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Pictures from Towneley Hall’s Woodland Festival

September 14, 2009
Members of the sealed knot loading up cannon in front of Towneley Hall

Members of the sealed knot loading up cannon in front of Towneley Hall

Cannon loaded and fired

Cannon loaded and fired

Muskets at the ready-fire

Muskets at the ready-fire

Intrigued by the medieval harpist

Intrigued by the medieval harpist

The spirit of the Woodland

The spirit of the Woodland

Photo of the day-Morecambe Bay

September 14, 2009
Morecambe Bay

Morecambe Bay

Lancashire hosts the tour of Britain

September 10, 2009

For fans of cycling,make a date in your diaries for the 15th September when the fourth stage of the Tour of Britain arrives in Lancashire.

Blackpool is the start and end of the stage,kicking off at 10.15 in the morning at Stanley Park and finishing at the Sandcastle at 1.50.

In between there are two sprints at Cockerham and Claughton before the riders enter the Forest of Bowland for three climbs at Tatham and Waddington Fells and the Cross of Greet

Visit the Sun Inn at Lancaster

September 8, 2009

The Sun in Lancaster is featured in the Guardian’s 10 urban pubs that could be in the countryside.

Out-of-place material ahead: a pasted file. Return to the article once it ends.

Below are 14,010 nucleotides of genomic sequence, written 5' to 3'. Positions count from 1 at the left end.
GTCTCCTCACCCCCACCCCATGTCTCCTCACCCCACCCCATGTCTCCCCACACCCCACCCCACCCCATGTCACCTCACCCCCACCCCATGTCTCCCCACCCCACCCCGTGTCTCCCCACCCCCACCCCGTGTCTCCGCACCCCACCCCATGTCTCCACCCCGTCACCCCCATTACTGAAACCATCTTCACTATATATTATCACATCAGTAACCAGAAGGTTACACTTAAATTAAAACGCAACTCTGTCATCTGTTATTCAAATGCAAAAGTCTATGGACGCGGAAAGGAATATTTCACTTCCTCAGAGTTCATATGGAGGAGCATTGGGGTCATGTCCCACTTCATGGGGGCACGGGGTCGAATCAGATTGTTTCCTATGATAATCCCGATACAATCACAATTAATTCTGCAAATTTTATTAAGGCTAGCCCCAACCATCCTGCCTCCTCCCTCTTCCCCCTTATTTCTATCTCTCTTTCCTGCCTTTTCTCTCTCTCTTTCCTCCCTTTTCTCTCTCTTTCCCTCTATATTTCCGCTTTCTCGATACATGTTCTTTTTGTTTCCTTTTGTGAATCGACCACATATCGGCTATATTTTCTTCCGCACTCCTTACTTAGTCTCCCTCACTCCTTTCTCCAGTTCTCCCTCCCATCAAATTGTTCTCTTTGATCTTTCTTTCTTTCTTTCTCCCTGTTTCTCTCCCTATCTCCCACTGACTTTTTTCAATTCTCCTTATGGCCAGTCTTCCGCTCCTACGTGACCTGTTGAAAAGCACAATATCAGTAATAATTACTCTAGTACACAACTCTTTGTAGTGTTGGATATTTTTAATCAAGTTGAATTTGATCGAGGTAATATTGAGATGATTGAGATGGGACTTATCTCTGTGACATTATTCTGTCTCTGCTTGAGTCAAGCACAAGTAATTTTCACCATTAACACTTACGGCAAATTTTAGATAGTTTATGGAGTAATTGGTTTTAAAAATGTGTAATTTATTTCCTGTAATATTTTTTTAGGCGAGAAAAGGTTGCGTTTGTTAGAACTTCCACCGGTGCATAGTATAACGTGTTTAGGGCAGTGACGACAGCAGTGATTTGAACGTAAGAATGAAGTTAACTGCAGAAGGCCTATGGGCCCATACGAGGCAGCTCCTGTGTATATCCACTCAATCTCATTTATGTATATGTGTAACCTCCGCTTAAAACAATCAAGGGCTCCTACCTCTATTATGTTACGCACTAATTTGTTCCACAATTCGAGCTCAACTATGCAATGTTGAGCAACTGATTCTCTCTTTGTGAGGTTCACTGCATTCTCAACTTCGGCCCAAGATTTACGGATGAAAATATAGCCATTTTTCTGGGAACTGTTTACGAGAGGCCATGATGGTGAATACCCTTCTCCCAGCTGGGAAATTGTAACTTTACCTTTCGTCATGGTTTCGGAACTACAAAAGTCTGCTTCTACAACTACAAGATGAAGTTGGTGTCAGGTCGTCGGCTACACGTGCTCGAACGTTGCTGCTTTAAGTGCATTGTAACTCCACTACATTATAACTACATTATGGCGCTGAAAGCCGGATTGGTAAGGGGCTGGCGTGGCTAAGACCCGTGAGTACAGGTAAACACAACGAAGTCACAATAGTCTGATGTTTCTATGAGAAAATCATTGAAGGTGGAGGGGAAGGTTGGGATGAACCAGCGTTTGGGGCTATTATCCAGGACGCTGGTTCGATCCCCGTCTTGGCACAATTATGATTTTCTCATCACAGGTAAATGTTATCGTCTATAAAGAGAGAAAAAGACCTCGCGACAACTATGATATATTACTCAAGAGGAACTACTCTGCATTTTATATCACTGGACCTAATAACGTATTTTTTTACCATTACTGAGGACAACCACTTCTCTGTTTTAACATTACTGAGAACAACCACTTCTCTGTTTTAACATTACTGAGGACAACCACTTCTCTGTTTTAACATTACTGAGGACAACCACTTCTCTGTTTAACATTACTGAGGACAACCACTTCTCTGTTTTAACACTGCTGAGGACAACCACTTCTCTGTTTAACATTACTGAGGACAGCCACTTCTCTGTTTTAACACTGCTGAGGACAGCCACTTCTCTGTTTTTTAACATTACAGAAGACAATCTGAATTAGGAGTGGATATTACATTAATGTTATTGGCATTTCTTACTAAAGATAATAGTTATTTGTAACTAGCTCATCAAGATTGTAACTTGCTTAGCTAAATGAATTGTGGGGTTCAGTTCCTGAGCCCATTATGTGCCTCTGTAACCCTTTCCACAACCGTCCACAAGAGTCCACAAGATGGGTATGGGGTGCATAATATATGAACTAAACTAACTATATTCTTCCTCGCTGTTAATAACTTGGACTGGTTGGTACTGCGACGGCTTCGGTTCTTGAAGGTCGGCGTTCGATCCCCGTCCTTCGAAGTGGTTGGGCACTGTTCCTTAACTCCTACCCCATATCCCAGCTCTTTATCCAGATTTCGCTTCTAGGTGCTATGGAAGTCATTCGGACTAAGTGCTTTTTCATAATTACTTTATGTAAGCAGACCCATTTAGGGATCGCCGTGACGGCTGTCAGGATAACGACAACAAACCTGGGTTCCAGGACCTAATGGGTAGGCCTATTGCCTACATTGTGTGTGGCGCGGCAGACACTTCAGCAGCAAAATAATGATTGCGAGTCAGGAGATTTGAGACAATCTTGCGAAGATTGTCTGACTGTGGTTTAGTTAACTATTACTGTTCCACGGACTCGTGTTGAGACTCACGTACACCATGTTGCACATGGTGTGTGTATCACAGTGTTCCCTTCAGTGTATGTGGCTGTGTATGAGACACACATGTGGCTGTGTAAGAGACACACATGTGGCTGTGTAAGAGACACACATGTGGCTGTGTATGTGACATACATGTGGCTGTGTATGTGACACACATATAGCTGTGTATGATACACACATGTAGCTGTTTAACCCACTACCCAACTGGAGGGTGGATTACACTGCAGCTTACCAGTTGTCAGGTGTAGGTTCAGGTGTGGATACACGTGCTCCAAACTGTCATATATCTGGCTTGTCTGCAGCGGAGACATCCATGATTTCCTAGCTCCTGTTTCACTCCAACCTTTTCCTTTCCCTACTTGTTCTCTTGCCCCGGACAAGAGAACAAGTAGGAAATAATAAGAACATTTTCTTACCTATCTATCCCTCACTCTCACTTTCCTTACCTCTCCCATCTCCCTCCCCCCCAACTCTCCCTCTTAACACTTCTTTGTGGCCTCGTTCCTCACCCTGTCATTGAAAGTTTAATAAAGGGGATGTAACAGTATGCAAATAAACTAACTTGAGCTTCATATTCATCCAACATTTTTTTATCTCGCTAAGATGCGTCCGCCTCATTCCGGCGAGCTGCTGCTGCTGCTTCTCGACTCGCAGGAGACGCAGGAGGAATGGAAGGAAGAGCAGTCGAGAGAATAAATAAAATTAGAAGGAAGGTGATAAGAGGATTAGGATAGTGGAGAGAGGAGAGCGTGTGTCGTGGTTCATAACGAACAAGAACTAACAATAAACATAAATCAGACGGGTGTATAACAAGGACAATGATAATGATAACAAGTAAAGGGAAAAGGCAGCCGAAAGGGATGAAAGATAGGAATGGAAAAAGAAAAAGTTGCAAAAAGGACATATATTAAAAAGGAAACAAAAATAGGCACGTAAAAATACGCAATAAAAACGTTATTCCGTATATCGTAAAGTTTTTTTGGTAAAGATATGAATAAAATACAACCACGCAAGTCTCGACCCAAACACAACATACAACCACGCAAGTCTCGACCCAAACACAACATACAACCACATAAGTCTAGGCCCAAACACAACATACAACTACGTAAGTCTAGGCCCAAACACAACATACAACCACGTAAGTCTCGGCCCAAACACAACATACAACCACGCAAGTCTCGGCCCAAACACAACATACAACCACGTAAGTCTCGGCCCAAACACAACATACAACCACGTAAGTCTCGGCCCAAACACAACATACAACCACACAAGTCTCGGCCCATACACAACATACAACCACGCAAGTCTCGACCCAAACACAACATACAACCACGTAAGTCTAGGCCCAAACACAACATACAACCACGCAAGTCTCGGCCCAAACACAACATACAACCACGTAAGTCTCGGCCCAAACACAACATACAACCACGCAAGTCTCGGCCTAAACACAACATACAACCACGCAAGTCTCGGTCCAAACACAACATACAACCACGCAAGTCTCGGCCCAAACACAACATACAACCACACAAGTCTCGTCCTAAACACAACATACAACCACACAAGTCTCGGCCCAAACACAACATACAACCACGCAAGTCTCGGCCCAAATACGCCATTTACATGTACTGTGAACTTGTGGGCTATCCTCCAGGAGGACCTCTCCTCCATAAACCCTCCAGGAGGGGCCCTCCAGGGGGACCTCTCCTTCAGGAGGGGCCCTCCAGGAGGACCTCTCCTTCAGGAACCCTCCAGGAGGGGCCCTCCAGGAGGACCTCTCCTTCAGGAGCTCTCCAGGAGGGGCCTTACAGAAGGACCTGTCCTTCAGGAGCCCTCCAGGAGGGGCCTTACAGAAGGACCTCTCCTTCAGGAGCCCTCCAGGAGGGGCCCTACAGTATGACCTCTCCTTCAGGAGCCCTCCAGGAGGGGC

It describes

A town centre pub with a country feel, with exposed brick work, wood panels, beams, a 300-year-old oak door, open fireplaces and a well – the latter suggests brewing may have taken place here centuries ago. Food and accommodation are recommended while the beer range is superb. The Sun is the main outlet for the local Lancaster Brewery and offers the full range of Amber, Blonde, Black and Red along with Thwaite’s Wainwright from Blackburn and four regular guest beers. There’s also a good selection of Belgian beers and malt whiskies. There’s an outside heated area for nicotineys.

Situated within Lancaster’s Conservation Area,and five minutes walk from the train station,The bar offers eight cask ales, over a dozen wines by the glass, fifty bottled beers, an excellent whisky/port/brandy selection and superb lunches.

Remembering the Delph Donkey

September 8, 2009

Whilst researching over the weekend I came across this description of a pre war trip along the Delph Donkey to Oldham’s Tommy field Market

It is written by Wilfred Ashton and appears in his book,Saddle-worth Miscellany

The journey was as exciting as the road to Samarkland.To an observant eight year old,the trip on the now legendary Delph donkey took exactly 20 minutes.
After chuffing out of Greenfield station,attended by steaming plumes of white smoke through the elite district of Grasscroft,we were suddenly hurled into a long tunnel.

My eyes used to open in wonderment as the train pitched its way along the swirling acrid smells of stale engine detritus finally emerging at a terrific speed into the sunshine of the Grotton Valley.
Thence forwards to Lees station where senior porters in those days a huge moustache stained with tobacco and beer and who took their job very seriously indeed.